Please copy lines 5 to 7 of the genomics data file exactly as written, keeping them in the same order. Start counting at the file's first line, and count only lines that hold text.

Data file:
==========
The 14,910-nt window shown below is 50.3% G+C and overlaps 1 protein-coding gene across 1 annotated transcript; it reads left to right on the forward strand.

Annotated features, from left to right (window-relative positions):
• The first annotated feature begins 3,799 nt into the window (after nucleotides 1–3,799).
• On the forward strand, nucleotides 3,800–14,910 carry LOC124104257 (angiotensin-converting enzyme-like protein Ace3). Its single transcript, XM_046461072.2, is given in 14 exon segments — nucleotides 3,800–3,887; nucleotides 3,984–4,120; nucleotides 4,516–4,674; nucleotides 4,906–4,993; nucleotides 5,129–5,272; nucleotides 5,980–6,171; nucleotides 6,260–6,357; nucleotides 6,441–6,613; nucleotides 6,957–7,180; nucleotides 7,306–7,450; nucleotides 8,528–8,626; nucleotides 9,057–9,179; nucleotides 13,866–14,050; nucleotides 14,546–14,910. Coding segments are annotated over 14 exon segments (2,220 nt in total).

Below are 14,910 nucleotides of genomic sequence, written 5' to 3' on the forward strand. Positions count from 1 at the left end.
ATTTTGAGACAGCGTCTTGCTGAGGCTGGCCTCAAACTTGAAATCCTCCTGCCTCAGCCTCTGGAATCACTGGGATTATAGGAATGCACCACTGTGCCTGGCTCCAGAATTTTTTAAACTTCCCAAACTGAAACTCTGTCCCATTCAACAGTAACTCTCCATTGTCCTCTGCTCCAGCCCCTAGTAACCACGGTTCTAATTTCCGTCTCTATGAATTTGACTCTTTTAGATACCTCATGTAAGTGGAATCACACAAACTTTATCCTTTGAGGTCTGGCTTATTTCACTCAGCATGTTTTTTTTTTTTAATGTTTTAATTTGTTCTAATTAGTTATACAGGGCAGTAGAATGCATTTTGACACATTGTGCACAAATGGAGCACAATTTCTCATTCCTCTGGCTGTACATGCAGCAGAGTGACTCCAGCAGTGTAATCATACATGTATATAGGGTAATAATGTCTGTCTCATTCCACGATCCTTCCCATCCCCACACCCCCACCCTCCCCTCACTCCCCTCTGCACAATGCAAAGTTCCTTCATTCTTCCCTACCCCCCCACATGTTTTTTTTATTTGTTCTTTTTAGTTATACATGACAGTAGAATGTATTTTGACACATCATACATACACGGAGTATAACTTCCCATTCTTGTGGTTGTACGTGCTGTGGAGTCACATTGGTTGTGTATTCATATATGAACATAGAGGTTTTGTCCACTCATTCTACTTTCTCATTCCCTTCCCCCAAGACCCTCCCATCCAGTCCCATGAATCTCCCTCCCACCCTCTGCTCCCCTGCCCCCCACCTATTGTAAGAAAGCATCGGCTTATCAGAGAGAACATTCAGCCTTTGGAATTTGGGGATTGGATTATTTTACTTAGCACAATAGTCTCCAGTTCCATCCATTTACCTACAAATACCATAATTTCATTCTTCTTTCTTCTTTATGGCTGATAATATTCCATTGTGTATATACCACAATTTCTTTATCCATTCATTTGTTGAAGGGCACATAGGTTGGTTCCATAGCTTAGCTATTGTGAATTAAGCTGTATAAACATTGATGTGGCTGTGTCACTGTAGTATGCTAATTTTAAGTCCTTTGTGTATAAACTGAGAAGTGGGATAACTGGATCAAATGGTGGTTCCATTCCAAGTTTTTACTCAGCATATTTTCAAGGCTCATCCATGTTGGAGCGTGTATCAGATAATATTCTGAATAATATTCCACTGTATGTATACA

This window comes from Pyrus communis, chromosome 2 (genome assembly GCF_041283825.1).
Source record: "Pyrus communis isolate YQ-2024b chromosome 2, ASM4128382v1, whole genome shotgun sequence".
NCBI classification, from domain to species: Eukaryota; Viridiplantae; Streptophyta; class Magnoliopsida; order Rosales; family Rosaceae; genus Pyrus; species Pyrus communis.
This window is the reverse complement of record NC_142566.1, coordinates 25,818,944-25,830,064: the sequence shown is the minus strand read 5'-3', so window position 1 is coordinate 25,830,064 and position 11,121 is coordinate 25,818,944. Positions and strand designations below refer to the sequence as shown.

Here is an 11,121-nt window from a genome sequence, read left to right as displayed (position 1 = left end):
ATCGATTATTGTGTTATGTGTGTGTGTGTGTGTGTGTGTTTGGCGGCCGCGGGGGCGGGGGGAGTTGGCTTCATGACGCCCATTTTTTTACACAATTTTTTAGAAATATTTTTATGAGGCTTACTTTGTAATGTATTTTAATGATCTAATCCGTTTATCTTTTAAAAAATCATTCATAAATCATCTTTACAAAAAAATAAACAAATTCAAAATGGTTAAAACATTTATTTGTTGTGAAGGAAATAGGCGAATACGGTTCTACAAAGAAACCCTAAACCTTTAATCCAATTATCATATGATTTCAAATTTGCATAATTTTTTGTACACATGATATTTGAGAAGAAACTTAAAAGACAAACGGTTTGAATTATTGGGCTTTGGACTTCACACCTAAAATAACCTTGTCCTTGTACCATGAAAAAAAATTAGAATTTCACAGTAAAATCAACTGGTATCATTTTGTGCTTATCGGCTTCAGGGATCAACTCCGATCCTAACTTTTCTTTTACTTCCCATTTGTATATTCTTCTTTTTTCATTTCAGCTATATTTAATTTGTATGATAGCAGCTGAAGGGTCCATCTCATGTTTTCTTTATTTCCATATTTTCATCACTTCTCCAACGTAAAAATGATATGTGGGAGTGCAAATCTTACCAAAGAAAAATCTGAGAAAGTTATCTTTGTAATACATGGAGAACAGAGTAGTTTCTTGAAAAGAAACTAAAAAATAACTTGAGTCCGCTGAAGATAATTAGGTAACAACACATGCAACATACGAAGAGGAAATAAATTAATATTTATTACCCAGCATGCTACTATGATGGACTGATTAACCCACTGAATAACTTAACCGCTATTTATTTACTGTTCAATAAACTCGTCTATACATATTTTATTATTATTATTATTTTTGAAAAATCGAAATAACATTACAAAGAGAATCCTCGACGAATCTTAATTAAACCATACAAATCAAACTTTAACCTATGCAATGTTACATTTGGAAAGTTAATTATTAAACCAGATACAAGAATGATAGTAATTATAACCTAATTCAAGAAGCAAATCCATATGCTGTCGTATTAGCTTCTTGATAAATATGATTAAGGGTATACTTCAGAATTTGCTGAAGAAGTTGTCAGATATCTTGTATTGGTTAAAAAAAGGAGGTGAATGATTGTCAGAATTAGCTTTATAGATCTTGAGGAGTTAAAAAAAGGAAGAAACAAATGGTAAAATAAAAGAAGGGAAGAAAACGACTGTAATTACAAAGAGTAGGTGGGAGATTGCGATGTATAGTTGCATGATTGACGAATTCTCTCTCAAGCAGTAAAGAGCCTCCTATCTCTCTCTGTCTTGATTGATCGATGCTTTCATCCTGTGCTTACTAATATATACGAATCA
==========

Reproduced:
Below are 14,910 nucleotides of genomic sequence, written 5' to 3' on the forward strand. Positions count from 1 at the left end.
ATTTTGAGACAGCGTCTTGCTGAGGCTGGCCTCAAACTTGAAATCCTCCTGCCTCAGCCTCTGGAATCACTGGGATTATAGGAATGCACCACTGTGCCTGGCTCCAGAATTTTTTAAACTTCCCAAACTGAAACTCTGTCCCATTCAACAGTAACTCTCCATTGTCCTCTGCTCCAGCCCCTAGTAACCACGGTTCTAATTTCCGTCTCTATGAATTTGACTCTTTTAGATACCTCATGTAAGTGGAATCACACAAACTTTATCCTTTGAGGTCTGGCTTATTTCACTCAGCATGTTTTTTTTTTTTAATGTTTTAATTTGTTCTAATTAGTTATACAGGGCAGTAGAATGCATTTTGACACATTGTGCACAAATGGAGCACAATTTCTCATTCCTCTGGCTGTACATGCAGCAGAGTGACTCCAGCAGTGTAATCATACATGTATATAGGGTAATAATGTCTGTCTCATTCCACGATCCTTCCCATCCCCACACCCCCACCCTCCCCTCACTCCCCTCTGCACAATGCAAAGTTCCTTCATTCTTCCCTACCCCCCCACATGTTTTTTTTATTTGTTCTTTTTAGTTATACATGACAGTAGAATGTATTTTGACACATCATACATACACGGAGTATAACTTCCCATTCTTGTGGTTGTACGTGCTGTGGAGTCACATTGGTTGTGTATTCATATATGAACATAGAGGTTTTGTCCACTCATTCTACTTTCTCATTCCCTTCCCCCAAGACCCTCCCATCCAGTCCCATGAATCTCCCTCCCACCCTCTGCTCCCCTGCCCCCCACCTATTGTAAGAAAGCATCGGCTTATCAGAGAGAACATTCAGCCTTTGGAATTTGGGGATTGGATTATTTTACTTAGCACAATAGTCTCCAGTTCCATCCATTTACCTACAAATACCATAATTTCATTCTTCTTTCTTCTTTATGGCTGATAATATTCCATTGTGTATATACCACAATTTCTTTATCCATTCATTTGTTGAAGGGCACATAGGTTGGTTCCATAGCTTAGCTATTGTGAATTAAGCTGTATAAACATTGATGTGGCTGTGTCACTGTAGTATGCTAATTTTAAGTCCTTTGTGTATAAACTGAGAAGTGGGATAACTGGATCAAATGGTGGTTCCATTCCAAGTTTTTACTCAGCATATTTTCAAGGCTCATCCATGTTGGAGCGTGTATCAGATAATATTCTGAATAATATTCCACTGTATGTATACA

This window comes from Pyrus communis, chromosome 2 (genome assembly GCF_041283825.1).